Those big black monoliths are at it again.
In the famed 2001: A Space Odyssey, ominous black monoliths are responsible for pushing humans to the next level of evolution. How? I don’t know, the movie explained nothing.
But apparently humans have gone too far, because the monoliths are back and this time it’s not about progression; it’s all about Regression. Time to wipe out the universe and start over, I guess.
Strangely enough, humans aren’t ready to just sit at the sidelines. An organization called HOPE is sending ships from galaxy to galaxy to terraform planets and save them from Regression. Enough planets saved will stop Regression in its tracks. So get to it, agent of HOPE! See if you can save the universe.
How It Plays
HOPE is a semi-cooperative game in which players are tasked with terraforming enough planets before Regression eats up too much of the universe. Whoever saves the most planets is the ultimate winner, but if Regression reaches the end of the track before players fill it with pioneers, everyone loses.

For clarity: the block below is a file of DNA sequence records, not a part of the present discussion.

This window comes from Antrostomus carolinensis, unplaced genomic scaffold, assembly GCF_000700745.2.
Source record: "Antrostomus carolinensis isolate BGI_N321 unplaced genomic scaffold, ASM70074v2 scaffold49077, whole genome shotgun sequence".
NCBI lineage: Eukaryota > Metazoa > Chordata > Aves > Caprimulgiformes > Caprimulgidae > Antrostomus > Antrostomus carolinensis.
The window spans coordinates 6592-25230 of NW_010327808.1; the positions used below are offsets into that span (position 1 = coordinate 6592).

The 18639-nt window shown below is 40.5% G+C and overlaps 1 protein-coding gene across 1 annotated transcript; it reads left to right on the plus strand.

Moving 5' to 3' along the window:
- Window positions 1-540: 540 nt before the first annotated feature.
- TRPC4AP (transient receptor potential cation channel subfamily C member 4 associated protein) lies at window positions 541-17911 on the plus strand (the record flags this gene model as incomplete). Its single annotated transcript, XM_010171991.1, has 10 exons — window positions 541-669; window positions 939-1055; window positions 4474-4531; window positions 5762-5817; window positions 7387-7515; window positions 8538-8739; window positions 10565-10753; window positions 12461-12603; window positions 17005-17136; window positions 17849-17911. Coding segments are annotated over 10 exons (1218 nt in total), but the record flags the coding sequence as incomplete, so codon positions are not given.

Each player controls a single starship, and the board is made up of hexagonal tiles divided into 3 dimensions. The trick is, you can only move through and effect one dimension at a time.
On your turn you can choose either to move or polarize. Polarizing shifts your ship into a different dimension and resets all your ships movement levers. If you move, you activate one of the three movement levers allowing you to move forward, reverse, or sideways (A 4th lever lets you do any of those 3 options). Sideways lets you travel along adjacent sections of your dimension, while forward and reverse allow you travel almost as if moving up or down stairs to reach other sections of your dimension. It’s a little tricky, but hopefully the photos help.
Also on your turn, you can Terraform planets. Your ship has to be on a galaxy tile and can only affect planets in the same dimension (but you can terraform planets in tiles you move through). Spend a card with a symbol matching the galaxy tile, or two matching cards, or a Joker, to terraform one planet. You can terraform as much as you can pay for, and you place a pioneer on each planet you terraform.
If you don’t terraform any planets on your turn, you can refill your hand.
Once every planet on a galaxy tile has been terraformed, that tile becomes “Stabilized.” It flips over, becomes immune to Regression, and all pioneers on that tile move to the scoring track.